Aharon Barak, a giant in Israeli legal circles, is retiring from his position as Chief Justice of the Israeli Supreme Court. In his role there, he has played an intricate role in strengthening the protections for Israeli minority groups (as well as Palestinians), with key oversight of the separation barrier to attempt to minimize the damage it does to Palestinian civilian life. He will be sorely missed, but it appears his successor plans to follow in much the same direction, which is heartening news.
In one of his final decisions, Barak led the court in holding that religious courts could not annul marriages between a Jewish and non-Jewish partner. Israel's mixture of religious courts into family law stem from rules dating back to the Ottoman Empire's control over the region, inheirited by the British colonial mandate and then rolled over to Israel when it became independent. It currently stays do to joint support by religious Jews and Muslims in the Knesset, who want to maintain this institutional prerogative. Even still, this mix of Synagogue (/Mosque/Church) and State is an embarassement to a free country, and I am glad that it's grip has been weakened considerably by this ruling.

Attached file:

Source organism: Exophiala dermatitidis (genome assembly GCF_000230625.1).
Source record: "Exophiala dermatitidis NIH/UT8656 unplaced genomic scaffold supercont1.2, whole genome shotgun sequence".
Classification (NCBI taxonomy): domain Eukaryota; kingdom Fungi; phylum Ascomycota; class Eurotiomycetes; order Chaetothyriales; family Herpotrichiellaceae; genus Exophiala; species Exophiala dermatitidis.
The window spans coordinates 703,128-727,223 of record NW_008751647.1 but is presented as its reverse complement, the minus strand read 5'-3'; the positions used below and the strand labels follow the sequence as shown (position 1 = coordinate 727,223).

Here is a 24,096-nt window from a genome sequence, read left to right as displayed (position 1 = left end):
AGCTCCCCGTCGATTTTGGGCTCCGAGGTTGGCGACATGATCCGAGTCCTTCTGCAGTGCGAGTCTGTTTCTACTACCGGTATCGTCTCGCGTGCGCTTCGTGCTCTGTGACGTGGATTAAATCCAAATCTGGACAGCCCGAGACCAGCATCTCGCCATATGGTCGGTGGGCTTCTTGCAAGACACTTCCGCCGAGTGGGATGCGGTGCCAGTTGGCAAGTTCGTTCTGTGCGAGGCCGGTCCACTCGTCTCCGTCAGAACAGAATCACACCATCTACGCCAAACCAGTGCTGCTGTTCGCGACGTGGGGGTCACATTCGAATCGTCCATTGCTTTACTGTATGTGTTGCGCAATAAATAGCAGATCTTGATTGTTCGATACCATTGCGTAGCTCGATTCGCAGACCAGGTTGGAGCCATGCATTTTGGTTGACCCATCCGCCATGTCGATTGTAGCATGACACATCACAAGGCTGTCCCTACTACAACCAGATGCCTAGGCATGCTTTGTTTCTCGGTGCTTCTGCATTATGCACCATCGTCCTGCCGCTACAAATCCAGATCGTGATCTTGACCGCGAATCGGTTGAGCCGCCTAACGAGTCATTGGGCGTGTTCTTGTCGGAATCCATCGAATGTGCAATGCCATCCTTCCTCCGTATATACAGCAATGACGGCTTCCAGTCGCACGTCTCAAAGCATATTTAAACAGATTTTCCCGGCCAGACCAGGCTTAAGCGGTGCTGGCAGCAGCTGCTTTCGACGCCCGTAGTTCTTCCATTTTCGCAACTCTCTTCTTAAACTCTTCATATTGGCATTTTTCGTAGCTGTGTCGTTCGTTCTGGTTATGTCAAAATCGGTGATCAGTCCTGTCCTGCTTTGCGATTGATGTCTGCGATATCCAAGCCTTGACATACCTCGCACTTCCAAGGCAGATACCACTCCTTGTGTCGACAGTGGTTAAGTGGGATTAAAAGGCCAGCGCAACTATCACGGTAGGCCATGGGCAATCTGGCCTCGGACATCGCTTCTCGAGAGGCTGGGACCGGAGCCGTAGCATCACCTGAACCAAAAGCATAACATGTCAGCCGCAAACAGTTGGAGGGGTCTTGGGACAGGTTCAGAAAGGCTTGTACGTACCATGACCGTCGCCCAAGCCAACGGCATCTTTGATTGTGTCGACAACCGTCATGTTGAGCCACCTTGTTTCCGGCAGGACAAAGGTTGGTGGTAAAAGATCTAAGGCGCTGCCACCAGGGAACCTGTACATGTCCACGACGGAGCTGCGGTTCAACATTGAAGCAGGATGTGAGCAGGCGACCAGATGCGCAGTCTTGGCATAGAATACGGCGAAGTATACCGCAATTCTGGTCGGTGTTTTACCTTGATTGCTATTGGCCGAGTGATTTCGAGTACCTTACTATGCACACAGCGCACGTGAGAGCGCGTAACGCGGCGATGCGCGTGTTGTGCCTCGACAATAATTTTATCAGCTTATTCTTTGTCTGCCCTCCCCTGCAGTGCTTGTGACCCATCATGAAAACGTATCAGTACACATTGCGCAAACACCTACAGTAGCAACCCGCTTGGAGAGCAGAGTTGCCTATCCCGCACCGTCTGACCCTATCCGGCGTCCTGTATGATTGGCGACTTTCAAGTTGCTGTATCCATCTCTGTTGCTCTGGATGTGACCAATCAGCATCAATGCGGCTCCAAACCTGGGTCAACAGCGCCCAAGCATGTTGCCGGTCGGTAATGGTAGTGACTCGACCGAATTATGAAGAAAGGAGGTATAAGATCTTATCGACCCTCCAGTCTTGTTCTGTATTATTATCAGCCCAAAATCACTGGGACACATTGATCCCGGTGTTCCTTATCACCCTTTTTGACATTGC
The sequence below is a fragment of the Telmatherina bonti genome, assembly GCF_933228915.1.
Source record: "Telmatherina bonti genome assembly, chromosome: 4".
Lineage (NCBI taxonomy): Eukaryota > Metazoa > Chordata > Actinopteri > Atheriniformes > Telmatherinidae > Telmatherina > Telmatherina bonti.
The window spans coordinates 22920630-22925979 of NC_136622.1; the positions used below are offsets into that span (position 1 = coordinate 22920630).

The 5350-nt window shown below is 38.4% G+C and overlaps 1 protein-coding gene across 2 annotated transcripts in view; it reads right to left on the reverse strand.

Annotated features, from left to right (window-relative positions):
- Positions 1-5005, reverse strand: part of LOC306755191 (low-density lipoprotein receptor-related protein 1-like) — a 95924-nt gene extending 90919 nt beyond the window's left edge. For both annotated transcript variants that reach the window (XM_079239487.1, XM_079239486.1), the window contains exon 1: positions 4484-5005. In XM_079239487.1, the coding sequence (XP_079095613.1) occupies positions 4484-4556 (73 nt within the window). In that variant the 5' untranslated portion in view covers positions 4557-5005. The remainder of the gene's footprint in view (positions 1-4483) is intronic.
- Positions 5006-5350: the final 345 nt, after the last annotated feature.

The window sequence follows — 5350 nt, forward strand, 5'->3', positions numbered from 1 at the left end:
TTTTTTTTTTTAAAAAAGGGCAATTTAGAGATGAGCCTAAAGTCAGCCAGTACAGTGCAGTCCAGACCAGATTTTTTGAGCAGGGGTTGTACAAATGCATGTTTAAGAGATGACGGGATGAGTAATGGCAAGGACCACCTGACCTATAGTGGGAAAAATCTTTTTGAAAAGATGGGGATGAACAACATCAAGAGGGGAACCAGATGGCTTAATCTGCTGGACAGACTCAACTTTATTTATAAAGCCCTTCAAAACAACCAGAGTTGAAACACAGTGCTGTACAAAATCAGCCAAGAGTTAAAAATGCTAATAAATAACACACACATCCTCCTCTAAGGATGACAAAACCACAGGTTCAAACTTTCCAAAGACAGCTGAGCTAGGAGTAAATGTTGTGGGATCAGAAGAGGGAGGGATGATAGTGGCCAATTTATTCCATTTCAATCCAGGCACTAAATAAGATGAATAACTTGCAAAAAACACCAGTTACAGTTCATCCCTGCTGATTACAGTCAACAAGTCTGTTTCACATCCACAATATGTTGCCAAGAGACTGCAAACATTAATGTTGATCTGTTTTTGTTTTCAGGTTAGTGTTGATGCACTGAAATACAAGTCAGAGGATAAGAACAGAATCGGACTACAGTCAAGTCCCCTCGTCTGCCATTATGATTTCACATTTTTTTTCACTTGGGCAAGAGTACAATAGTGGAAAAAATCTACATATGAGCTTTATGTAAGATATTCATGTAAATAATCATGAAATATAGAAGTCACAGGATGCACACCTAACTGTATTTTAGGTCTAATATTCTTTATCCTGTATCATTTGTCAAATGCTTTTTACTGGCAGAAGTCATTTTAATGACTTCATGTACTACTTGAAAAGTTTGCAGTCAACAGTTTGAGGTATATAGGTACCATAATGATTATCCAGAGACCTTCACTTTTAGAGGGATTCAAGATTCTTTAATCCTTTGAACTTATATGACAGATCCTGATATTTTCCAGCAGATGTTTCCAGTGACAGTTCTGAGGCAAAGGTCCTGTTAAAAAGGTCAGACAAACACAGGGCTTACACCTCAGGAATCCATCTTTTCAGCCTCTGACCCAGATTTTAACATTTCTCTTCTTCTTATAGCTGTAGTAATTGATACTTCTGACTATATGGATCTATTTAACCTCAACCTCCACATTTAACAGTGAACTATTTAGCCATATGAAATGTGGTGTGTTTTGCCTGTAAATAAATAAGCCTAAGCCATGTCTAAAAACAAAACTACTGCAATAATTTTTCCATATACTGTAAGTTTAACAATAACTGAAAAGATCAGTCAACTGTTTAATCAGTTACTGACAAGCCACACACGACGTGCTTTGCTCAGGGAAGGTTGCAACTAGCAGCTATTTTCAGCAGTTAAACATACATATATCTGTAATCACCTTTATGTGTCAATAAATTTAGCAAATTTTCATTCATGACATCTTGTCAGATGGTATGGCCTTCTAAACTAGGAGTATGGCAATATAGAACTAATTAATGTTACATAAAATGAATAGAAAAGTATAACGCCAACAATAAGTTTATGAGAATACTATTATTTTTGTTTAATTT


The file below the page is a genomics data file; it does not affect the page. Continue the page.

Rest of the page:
I believe in Israel as a Jewish state, but not as a theocratic state. Remember that non-Orthodox Jews (such as myself) aren't considered full religious Jews in Israel either. So I have a stake in ending this arbitrary discrimination as well. Fortunately, the trend lines appear to be moving in my direction. But pressure has to continue on this front.